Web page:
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The power of information : evidence from a newspaper campaign to reduce capture

  • Reinikka, Ritva
  • Svensson, Jakob

The authors exploit an unusual policy experiment to evaluate the effects of increased public access to information as a tool to reduce capture and corruption of public funds. In the late 1990s, the Ugandan government initiated a newspaper campaign to boost schools'and parents'ability to monitor local officials'handling of a large school-grant program. The results were striking: capture was reduced from 80 percent in 1995 to less than 20 percent in 2001. The authors use distance to the nearest newspaper outlet as an instrument for exposure to the campaign. Proximity to a newspaper outlet is positively correlated with the head teachers'knowledge about rules governing the grant program and the timing of releases of funds from the center, but uncorrelated with test scores of general ability. A strong (reduced-form) relationship exists between proximity to a newspaper outlet and reduction in capture of school funds since the newspaper campaign started. This pattern contrasts sharply with the outcomes in the five-year period prior to the campaign. Instrumenting for head teachers'knowledge about the grant program, the authors find that public access to information is a powerful deterrent to capture at the local level.

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Paper provided by The World Bank in its series Policy Research Working Paper Series with number 3239.

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Date of creation: 01 Mar 2004
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Handle: RePEc:wbk:wbrwps:3239
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  1. Reinikka, Ritva & Svensson, Jakob, 2003. "Survey techniques to measure and explain corruption," Policy Research Working Paper Series 3071, The World Bank.
  2. Svensson, Jakob, 2000. "Foreign aid and rent-seeking," Journal of International Economics, Elsevier, vol. 51(2), pages 437-461, August.
  3. Angrist, Joshua D. & Krueger, Alan B., 1999. "Empirical strategies in labor economics," Handbook of Labor Economics, in: O. Ashenfelter & D. Card (ed.), Handbook of Labor Economics, edition 1, volume 3, chapter 23, pages 1277-1366 Elsevier.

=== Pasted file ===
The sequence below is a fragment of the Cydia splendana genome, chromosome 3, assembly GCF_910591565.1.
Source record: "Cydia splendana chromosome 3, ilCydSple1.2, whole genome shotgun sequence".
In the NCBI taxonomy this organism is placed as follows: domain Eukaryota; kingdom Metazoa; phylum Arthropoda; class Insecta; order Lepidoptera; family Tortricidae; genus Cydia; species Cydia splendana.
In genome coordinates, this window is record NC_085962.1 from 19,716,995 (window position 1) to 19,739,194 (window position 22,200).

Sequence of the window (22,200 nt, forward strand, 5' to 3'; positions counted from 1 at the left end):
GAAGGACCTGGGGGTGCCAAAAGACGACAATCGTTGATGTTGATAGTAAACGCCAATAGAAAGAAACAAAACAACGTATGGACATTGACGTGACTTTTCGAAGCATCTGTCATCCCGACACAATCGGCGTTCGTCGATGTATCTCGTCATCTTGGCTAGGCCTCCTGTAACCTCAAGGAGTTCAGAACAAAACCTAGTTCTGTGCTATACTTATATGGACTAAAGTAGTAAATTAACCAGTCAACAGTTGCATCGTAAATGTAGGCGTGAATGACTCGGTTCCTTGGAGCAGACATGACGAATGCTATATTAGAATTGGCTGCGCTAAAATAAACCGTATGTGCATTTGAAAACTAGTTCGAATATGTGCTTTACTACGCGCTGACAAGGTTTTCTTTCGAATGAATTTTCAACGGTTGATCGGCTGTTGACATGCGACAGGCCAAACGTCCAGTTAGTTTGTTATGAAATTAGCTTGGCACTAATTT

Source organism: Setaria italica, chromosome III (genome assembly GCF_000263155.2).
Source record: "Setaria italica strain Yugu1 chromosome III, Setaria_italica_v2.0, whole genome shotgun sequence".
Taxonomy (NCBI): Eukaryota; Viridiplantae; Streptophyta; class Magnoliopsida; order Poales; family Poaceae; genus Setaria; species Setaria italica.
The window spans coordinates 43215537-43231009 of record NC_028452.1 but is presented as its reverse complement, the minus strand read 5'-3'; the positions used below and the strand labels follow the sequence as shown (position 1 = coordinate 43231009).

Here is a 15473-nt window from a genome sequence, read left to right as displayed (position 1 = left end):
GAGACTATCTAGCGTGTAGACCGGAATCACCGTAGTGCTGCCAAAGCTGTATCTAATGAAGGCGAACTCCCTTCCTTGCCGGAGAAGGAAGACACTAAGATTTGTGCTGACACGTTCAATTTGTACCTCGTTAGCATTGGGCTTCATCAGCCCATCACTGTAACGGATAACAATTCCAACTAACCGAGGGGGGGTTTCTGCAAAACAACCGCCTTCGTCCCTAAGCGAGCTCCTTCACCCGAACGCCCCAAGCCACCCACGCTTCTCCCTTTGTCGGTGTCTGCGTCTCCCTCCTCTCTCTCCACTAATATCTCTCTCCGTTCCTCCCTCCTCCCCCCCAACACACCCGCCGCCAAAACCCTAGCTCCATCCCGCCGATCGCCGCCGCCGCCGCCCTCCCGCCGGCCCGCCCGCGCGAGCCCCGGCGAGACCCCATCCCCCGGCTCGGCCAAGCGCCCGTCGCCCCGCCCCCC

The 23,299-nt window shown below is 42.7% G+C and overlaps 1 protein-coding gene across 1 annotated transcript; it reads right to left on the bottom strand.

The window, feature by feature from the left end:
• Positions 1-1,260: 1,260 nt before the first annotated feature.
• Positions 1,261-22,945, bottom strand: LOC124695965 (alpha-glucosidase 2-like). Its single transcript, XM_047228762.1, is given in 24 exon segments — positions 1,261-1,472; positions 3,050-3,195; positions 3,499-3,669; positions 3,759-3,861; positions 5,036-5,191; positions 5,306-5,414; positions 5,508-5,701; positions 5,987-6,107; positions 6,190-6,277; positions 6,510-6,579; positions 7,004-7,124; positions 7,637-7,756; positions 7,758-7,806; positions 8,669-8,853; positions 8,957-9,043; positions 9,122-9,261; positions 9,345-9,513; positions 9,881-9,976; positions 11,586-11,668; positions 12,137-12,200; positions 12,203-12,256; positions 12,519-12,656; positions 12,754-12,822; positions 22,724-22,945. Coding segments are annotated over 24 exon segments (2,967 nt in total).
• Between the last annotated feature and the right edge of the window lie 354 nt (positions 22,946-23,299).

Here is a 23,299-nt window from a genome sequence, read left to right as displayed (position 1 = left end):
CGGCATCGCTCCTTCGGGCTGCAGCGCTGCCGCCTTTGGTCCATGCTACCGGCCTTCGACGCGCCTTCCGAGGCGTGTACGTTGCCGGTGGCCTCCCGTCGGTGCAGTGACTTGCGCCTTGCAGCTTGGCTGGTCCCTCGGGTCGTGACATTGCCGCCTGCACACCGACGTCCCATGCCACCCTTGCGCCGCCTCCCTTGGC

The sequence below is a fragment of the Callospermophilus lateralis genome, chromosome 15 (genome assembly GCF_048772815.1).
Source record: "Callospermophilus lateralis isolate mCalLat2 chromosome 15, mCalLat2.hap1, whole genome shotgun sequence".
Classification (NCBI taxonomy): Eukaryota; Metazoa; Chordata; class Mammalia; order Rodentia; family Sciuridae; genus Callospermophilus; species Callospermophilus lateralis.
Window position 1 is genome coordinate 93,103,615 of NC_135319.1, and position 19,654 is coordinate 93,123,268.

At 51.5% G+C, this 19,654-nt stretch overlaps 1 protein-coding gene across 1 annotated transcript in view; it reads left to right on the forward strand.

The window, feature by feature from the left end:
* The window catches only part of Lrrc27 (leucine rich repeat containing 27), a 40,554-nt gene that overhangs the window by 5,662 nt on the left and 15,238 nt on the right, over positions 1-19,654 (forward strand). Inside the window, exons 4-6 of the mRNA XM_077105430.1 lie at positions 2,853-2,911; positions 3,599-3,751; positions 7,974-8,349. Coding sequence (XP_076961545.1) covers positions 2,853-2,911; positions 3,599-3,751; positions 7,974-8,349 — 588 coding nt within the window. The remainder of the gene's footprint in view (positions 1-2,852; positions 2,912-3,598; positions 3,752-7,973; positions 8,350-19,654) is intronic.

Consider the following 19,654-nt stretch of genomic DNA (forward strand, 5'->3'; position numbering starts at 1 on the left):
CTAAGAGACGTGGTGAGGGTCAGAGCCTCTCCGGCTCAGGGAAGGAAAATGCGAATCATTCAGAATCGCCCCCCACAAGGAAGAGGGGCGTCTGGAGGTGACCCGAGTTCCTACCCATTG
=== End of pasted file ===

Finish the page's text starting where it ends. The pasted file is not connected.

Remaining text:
4. Simeon Djankov & Caralee McLiesh & Tatiana Nenova & Andrei Shleifer, 2001. "Who Owns the Media?," Harvard Institute of Economic Research Working Papers 1919, Harvard - Institute of Economic Research.
  5. Ritva Reinikka & Jakob Svensson, 2004. "Local Capture: Evidence From a Central Government Transfer Program in Uganda," The Quarterly Journal of Economics, MIT Press, vol. 119(2), pages 678-704, May.
  6. Brunetti, Aymo & Weder, Beatrice, 2003. "A free press is bad news for corruption," Journal of Public Economics, Elsevier, vol. 87(7-8), pages 1801-1824, August.
  7. Torsten Persson & Guido Tabellini & Francesco Trebbi, 2001. "Electoral Rules and Corruption," CESifo Working Paper Series 416, CESifo Group Munich.
  8. Ades, Alberto & Di Tella, Rafael, 1997. "National Champions and Corruption: Some Unpleasant Interventionist Arithmetic," Economic Journal, Royal Economic Society, vol. 107(443), pages 1023-42, July.
  9. Manski, Charles F, 1993. "Identification of Endogenous Social Effects: The Reflection Problem," Review of Economic Studies, Wiley Blackwell, vol. 60(3), pages 531-42, July.
  10. David Card, 1993. "Using Geographic Variation in College Proximity to Estimate the Return to Schooling," NBER Working Papers 4483, National Bureau of Economic Research, Inc.
  11. Di Tella, Rafael & Schargrodsky, Ernesto, 2003. "The Role of Wages and Auditing during a Crackdown on Corruption in the City of Buenos Aires," Journal of Law and Economics, University of Chicago Press, vol. 46(1), pages 269-92, April.
  12. Rafael Di Tella & Alberto Ades, 1999. "Rents, Competition, and Corruption," American Economic Review, American Economic Association, vol. 89(4), pages 982-993, September.
  13. Timothy Besley & Robin Burgess, 2002. "The Political Economy Of Government Responsiveness: Theory And Evidence From India," The Quarterly Journal of Economics, MIT Press, vol. 117(4), pages 1415-1451, November.
  14. Mauro, Paolo, 1995. "Corruption and Growth," The Quarterly Journal of Economics, MIT Press, vol. 110(3), pages 681-712, August.
  15. Foster, Andrew D & Rosenzweig, Mark R, 1995. "Learning by Doing and Learning from Others: Human Capital and Technical Change in Agriculture," Journal of Political Economy, University of Chicago Press, vol. 103(6), pages 1176-1209, December.
  16. Timothy Besley & Anne Case, 1994. "Unnatural Experiments? Estimating the Incidence of Endogenous Policies," NBER Working Papers 4956, National Bureau of Economic Research, Inc.
  17. Fran├žois Bourguignon & Maurizio Bussolo & Luiz A. Pereira da Silva, 2008. "The Impact of Macroeconomic Policies on Poverty and Income Distribution : Macro-Micro Evaluation Techniques and Tools," World Bank Publications, The World Bank, number 6586, September.
  18. Ritva Reinikka & Paul Collier, 2001. "Uganda's Recovery : The Role of Farms, Firms, and Government," World Bank Publications, The World Bank, number 13850, September.
  19. Abhijit V. Banerjee & Ruimin He, 2003. "The World Bank of the Future," American Economic Review, American Economic Association, vol. 93(2), pages 39-44, May.
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